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Blinds Recalled Due to Strangulation Risk

Cords From Roman-Style Shades and Roll-Up Blinds Could Be Risky for Children

Medically Reviewed by Louise Chang, MD on December 15, 2009
From the WebMD Archives

Dec. 15, 2009 -- The risk of strangulation in children has prompted the Consumer Product Safety Commission (CPSC) and the Window Covering Safety Council to issue a voluntary recall today for more than 50 million Roman-style shades and roll-up blinds.

Five deaths and 16 near-strangulations have been reported since 2006 in Roman shades, the CPSC says in a news release; three deaths connected to roll-up blinds have been reported since 2001.

About 5 million Roman shades and some 3 million roll-up blinds are sold annually, according to the CPSC.

Strangulation in Roman shades can occur when children put their necks between exposed inner cords and the fabric on the backside of the blind, or when a child pulls the cord and wraps it around his or her neck, the CPSC says.

In roll-up blinds, strangulations can occur if the lifting loop slides off the side of the blind and a child's neck becomes entangled on the freestanding loop, or if a child puts his or her neck between the lifting loop and the roll-up blind material.

CPSC spokesperson Kim Dulic tells WebMD that many companies are involved in the recall.

Many of the recalls are being made by major retailers, including Walmart, J.C. Penney, and Pottery Barn.

Manufacturers and stores involved include:

  • J.C. Penney Purchasing Corp. of Plano, Texas, is recalling more than 2.2 million Roman shades and about 340 roll-up blinds.
  • Walmart Stores Inc., of Bentonville, Ark., is recalling about 1.1 million of the products -- 600,000 roll-up blinds and 500,000 Roman shades.
  • Pottery Barn, Pottery Barn Kids, and PBteen division of Williams-Sonoma Inc. of San Francisco are recalling about 305,000 Roman shades and 45,000 roller shades. About 85,000 Roman shades were recalled Aug. 26, 2009.
  • International Merchandise of Columbus, Ohio, is recalling about 355,000 Deluxe Matchstick Roll-up Shades sold exclusively at Big Lots.
  • Lotus & Windoware Inc. of Memphis, Tenn., is recalling about 250,000 Oval Roll-up Blinds sold at Ace Hardware and Big Lots.
  • All Strong Industry (USA) Inc. of Ontario, Calif., is recalling about 290,000 Roman shades.
  • Airtex Design Group Inc., of Minneapolis is recalling about 2,000 Roman shades "Weren't Built in a Day" sold exclusively by The Land of Nod.
  • West Elm of San Francisco is recalling about 42,000 Jute/Poly Roman shades.
  • Draper Inc. of Spiceland, Ind., is recalling about 1,800 Roman shades.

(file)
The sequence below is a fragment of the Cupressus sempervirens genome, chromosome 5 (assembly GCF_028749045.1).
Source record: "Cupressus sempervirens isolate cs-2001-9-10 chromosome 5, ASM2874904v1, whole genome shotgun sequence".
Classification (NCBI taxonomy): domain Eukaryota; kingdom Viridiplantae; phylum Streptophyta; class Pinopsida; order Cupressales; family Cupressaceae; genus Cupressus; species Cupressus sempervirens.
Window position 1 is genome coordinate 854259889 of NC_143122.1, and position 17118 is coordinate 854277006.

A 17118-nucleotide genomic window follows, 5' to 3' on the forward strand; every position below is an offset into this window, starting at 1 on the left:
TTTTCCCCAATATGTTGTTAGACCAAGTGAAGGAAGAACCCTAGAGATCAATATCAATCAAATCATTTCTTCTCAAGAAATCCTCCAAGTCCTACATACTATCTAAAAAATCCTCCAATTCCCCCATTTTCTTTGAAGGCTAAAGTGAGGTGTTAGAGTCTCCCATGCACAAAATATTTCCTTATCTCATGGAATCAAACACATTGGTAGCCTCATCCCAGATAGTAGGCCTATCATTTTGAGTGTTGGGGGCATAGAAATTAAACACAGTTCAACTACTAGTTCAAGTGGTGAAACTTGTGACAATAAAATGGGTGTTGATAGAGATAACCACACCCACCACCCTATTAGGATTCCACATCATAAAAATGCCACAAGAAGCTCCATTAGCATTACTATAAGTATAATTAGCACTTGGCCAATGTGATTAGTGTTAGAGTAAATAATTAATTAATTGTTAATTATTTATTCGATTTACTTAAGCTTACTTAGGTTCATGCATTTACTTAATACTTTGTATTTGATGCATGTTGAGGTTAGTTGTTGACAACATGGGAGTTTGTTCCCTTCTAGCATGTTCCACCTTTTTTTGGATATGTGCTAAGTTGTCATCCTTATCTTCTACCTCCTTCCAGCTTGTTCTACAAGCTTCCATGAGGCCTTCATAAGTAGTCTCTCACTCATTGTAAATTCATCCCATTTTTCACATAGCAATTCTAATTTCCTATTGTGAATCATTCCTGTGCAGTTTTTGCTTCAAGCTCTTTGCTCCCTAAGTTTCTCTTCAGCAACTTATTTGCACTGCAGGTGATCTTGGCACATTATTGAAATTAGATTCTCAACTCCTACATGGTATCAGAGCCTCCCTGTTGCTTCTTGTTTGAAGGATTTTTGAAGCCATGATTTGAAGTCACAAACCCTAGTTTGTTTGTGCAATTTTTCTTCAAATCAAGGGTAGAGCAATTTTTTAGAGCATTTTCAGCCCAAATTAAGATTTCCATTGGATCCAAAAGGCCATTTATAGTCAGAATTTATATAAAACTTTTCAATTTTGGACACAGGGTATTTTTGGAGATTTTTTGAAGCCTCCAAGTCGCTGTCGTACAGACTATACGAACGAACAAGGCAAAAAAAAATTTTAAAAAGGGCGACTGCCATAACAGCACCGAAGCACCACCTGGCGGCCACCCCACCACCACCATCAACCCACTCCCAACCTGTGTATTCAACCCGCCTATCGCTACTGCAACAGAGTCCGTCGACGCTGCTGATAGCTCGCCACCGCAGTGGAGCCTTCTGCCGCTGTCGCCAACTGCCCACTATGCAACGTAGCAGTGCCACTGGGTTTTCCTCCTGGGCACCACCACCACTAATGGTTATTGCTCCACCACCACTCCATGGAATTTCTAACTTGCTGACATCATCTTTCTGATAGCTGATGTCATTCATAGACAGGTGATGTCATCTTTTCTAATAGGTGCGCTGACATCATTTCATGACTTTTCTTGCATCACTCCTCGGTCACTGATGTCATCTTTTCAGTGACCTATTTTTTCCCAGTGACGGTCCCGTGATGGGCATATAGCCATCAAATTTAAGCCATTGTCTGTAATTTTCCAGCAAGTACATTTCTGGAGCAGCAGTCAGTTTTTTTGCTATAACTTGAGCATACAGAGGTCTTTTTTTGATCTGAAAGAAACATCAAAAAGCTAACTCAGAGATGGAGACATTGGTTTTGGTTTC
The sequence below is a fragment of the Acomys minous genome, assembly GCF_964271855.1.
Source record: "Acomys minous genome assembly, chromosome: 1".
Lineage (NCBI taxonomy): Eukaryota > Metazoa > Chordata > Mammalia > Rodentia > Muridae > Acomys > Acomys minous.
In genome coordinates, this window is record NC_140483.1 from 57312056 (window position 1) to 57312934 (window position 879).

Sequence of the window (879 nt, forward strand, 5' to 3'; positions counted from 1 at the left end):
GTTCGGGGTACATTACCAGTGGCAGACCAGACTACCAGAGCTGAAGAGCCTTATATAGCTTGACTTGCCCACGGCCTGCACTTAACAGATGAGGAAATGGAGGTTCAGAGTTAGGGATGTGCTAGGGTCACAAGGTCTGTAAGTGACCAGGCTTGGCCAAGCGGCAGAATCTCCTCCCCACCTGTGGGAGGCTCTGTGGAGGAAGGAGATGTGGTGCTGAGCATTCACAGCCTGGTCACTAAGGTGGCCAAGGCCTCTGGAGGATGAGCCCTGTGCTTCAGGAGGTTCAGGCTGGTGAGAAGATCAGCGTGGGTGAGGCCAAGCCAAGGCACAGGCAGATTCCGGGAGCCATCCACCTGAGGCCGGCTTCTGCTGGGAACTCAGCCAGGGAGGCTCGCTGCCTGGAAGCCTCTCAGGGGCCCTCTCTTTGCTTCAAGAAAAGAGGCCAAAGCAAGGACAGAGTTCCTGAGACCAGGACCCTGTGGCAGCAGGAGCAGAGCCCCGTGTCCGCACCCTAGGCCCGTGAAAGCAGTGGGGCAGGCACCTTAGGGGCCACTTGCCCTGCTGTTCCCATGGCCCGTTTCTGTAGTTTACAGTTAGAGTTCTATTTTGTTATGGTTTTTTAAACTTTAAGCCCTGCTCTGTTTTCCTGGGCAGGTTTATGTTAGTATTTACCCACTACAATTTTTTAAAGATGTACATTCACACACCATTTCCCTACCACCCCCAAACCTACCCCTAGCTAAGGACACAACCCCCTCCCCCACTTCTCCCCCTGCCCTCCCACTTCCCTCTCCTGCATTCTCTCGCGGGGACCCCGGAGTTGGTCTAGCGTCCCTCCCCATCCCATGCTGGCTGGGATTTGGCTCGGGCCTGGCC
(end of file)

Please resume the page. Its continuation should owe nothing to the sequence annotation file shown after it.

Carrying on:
Hazards of Window Coverings

The industry trade group, the Window Covering Safety Council, says the voluntary recall is being issued to repair all Roman shades and roll-up blinds "to prevent the risk of strangulation to young children."

Inez Tenenbaum, chairman of the CPSC, says the agency has been investigating window covering hazards for at least 15 years and working with the trade group to "ensure the safety of window coverings."

In 1994 and again in 2000, the CPSC says it and the Window Covering Safety Council announced recalls to repair horizontal blinds to prevent strangulation hazards posed by pull cord and inner cord loops. As a result, it says the industry modified its products and provides free repair kits for existing horizontal blinds and other window coverings.

In October this year, the CPSC issued a new safety alert to "warn parents about the dangers" of the window coverings. It urges consumers who have such shades to contact the Window Covering Safety Council at www.windowcoverings.org or by calling 800-506-4636 at any time to receive free retrofit kits.

The two organizations urge parents and caregivers to:

  • Examine all shades and blinds in homes to make sure there are no accessible cords on the front, side, or back of the product. Both recommend the use of cordless window coverings in all homes where children live or visit.
  • Do not place cribs, beds, and furniture near windows with the coverings.
  • Make loose cords inaccessible.
  • If window shades have looped bead chains or nylon cords, install devices to keep the cords taut.

More information, including photos of Roman shades and roll-up blinds, can be found at the CPSC web site.

WebMD Health News

Sources

SOURCES:

News release, Consumer Product Safety Commission.

News release, Window Covering Safety Council.

Kim Dulic, spokesperson, Consumer Product Safety Commission.

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